Let’s say your house is humming along in first weeks of a brand-new high school year, and one day you find out your kid’s in an acting class that’s putting on a play with some questionable content.
Like man-in-love-with-a-goat questionable. Like bestiality questionable.
Incest, too. And perhaps unsurprisingly, other sexually explicit content and a fair dose of swear words.
All acted out and starring teenagers.
That’s the news many parents received when it came to light that drama teacher Andrew Cupo of Cactus Shadows High School in Scottsdale, Ariz., introduced students in an advanced acting class to an absurdist play called “The Goat, or Who Is Sylvia?” by Edward Albee.
In the Tony Award-winning play — which students performed in class rather than in public — a middle-aged man with a wife and teenage son admits he’s in love with a goat named Sylvia with whom he’s had sex, the Arizona Republic reports, adding that the play also explores themes of tolerance, morality, and revenge.
So the Cave Creek Unified School District governing board entertained two hours of public comment about the matter, and the Republic reports that while three parents and one student spoke against the play Tuesday night, about three dozen students and parents spoke in favor of it, some adding that those opposed added fuel to the fire by not speaking to Cupo or the school principal first.
“My daughter was not negatively impacted by the play but she was negatively impacted by being asked in the office if she acted out this play and things she never would have thought of,” said one parent, Sharon Smith.
Jacob Emnett is in Cupo’s class and said he was called to the office and “confronted” by parents calling the play into question: “…We were asked what we thought of Mr. Cupo teaching bestiality. Ironic that they spoke to us of bestiality without the consent of our parents — the same act they condemn Mr. Cupo for. Where a few words or an e-mail would suffice, those who stand against him sought to tear him down.”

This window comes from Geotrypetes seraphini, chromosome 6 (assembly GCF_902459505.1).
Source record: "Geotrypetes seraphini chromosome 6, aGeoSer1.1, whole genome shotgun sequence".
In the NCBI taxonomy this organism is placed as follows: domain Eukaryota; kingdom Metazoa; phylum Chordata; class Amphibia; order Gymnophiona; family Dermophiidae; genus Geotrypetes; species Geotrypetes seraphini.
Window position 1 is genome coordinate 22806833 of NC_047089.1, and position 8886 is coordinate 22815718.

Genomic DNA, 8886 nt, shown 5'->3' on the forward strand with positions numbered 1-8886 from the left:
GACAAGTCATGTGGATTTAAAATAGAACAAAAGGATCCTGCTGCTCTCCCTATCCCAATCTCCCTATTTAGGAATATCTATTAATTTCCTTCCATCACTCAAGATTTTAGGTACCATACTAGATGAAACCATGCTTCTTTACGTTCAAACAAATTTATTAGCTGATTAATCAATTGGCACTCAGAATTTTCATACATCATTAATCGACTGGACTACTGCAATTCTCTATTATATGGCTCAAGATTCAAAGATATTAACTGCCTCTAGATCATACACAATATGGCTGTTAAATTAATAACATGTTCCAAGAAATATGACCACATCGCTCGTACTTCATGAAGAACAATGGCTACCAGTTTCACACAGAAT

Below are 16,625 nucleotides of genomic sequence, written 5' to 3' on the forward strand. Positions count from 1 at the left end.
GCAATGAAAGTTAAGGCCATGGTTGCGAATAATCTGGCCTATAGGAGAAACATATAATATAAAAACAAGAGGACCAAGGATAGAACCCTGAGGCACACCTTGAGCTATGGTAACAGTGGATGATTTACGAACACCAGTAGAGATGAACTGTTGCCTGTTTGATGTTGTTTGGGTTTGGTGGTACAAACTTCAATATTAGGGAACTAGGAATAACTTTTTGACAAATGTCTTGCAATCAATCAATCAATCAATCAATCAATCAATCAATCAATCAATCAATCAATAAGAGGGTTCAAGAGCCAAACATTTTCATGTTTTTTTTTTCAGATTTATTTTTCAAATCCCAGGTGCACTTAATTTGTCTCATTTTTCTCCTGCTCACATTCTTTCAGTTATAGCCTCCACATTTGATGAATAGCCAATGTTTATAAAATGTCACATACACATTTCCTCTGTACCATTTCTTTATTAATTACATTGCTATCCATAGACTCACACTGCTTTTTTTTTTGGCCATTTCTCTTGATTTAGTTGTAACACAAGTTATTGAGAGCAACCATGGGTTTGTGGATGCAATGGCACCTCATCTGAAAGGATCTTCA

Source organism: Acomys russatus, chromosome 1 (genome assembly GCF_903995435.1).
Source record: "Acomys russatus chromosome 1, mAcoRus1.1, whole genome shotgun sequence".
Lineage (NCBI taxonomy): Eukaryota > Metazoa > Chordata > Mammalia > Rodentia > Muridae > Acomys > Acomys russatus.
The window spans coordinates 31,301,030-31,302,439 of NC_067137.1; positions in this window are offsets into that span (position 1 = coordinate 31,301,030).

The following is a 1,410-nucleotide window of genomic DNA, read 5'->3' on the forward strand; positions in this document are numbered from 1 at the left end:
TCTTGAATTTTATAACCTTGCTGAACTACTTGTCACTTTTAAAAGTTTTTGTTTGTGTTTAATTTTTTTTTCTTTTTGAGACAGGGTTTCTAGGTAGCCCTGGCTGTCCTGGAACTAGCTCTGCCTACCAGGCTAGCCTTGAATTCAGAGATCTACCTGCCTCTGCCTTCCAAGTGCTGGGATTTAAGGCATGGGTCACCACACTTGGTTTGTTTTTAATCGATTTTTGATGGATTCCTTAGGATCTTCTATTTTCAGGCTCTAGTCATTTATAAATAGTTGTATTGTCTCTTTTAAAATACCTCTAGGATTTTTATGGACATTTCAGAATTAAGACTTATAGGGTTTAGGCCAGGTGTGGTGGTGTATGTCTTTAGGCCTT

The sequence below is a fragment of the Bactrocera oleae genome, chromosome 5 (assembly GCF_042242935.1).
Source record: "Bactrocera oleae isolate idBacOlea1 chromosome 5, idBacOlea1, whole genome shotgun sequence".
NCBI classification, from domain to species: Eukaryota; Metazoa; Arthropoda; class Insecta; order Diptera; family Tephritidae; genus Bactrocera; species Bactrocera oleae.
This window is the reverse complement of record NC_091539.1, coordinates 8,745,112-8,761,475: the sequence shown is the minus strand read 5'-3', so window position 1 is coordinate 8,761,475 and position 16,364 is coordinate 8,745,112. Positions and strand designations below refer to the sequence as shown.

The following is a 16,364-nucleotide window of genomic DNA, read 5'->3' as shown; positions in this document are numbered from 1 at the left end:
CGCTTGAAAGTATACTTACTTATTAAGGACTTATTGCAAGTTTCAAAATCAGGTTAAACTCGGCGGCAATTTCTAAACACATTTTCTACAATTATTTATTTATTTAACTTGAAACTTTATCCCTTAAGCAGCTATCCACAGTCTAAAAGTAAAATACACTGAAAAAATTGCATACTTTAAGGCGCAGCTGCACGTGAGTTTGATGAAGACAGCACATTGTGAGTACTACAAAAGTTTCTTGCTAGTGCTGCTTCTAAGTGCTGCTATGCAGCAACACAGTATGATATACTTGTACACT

Elissa Ericson, head of the fine arts department at Cactus Shadows, tells the Republic that Cupo warned students several times about the explicit content in “The Goat” and offered several opportunities to opt out and study an alternate script. In addition, Ericson notes, parents sign a syllabus at the start of the semester which includes a statement that “students may be exposed to stories or characters that express views and beliefs that differ from their own or those of their parents.”
That wasn’t good enough for parent Guy McAtee, who told the governing board members he assumed they vetted curriculum content.
“Having signed an acknowledgement of the course curriculum is in no way authorization for material of this nature to be approved,” McAtee said, who then made a blistering point.
“I’m sure that since it’s appropriate material, that the language I’m about to use will be approved by the school board,” he said before launching into a passage that included several vulgar sexual expressions.
“That’s offensive to me,” he noted to the board, adding that such content is inappropriate for high school classes.
To that end nine parents filed a report with the Scottsdale Police Department in regard to the issue, reports KNXV-TV in Phoenix, and as district policy dictates, Cupo was placed on paid administrative leave.
Which doesn’t sit well with many of his students, who planned a peaceful protest Friday at Cactus Shadows during which they’ll don his signature bow tie as well as their own homemade T-shirts emblazoned with the Twitter hashtag #freecupo.
Speaking of Twitter activity:
Kyle Kuo says the principal, school board, and parents should know that he and his fellow students are mature enough to handle the content of “The Goat,” and Cupo should be brought back to the classroom.
“With all the budget cuts, we need to keep all the good teachers we have,” Kuo tells KNXV, “and to lose such an asset, someone who’s running the drama department and putting on all of these awesome plays that the students love, to lose that is going to be absolutely detrimental.”
Superintendent Debbi Burdick says possible disciplinary action against Cupo could include everything from a letter in his personnel file to dismissal, adding that his only real mistake was not alerting his principal regarding the graphic nature of the play before assigning it.
The Republic’s efforts to reach Cupo for comment on Wednesday were unsuccessful; he’s been on leave since Monday.
Cupo’s class, Acting 5/6, is an advanced drama course that requires an audition for admission, the Republic reports, adding that students in the International Baccalaureate program can take the class and earn college credit depending on how well they score on the end-of-course exam.
Here’s a report from KNXV-TV in Phoenix:
This report from the Arizona Republic focuses on the public comment at the school board meeting:
(H/T: Arizona Republic)